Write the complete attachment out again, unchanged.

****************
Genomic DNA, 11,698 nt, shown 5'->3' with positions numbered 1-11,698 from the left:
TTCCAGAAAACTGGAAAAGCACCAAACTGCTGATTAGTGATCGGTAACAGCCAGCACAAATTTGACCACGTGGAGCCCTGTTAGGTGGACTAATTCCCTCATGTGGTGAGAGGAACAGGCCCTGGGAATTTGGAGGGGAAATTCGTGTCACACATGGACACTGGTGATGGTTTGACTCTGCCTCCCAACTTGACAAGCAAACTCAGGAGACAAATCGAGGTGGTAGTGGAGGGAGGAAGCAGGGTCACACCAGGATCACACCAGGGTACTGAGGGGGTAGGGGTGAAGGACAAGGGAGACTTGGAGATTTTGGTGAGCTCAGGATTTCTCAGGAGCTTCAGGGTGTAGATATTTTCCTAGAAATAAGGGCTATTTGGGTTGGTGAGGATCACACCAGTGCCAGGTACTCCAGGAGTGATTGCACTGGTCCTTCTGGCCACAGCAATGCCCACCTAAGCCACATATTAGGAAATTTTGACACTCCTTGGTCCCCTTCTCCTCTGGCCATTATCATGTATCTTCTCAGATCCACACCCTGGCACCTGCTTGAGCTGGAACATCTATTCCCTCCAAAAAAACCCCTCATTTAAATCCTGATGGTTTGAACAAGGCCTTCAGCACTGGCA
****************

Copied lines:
Genomic DNA, 11,698 nt, shown 5'->3' with positions numbered 1-11,698 from the left:
TTCCAGAAAACTGGAAAAGCACCAAACTGCTGATTAGTGATCGGTAACAGCCAGCACAAATTTGACCACGTGGAGCCCTGTTAGGTGGACTAATTCCCTCATGTGGTGAGAGGAACAGGCCCTGGGAATTTGGAGGGGAAATTCGTGTCACACATGGACACTGGTGATGGTTTGACTCTGCCTCCCAACTTGACAAGCAAACTCAGGAGACAAATCGAGGTGGTAGTGGAGGGAGGAAGCAGGGTCACACCAGGATCACACCAGGGTACTGAGGGGGTAGGGGTGAAGGACAAGGGAGACTTGGAGATTTTGGTGAGCTCAGGATTTCTCAGGAGCTTCAGGGTGTAGATATTTTCCTAGAAATAAGGGCTATTTGGGTTGGTGAGGATCACACCAGTGCCAGGTACTCCAGGAGTGATTGCACTGGTCCTTCTGGCCACAGCAATGCCCACCTAAGCCACATATTAGGAAATTTTGACACTCCTTGGTCCCCTTCTCCTCTGGCCATTATCATGTATCTTCTCAGATCCACACCCTGGCACCTGCTTGAGCTGGAACATCTATTCCCTCCAAAAAAACCCCTCATTTAAATCCTGATGGTTTGAACAAGGCCTTCAGCACTGGCA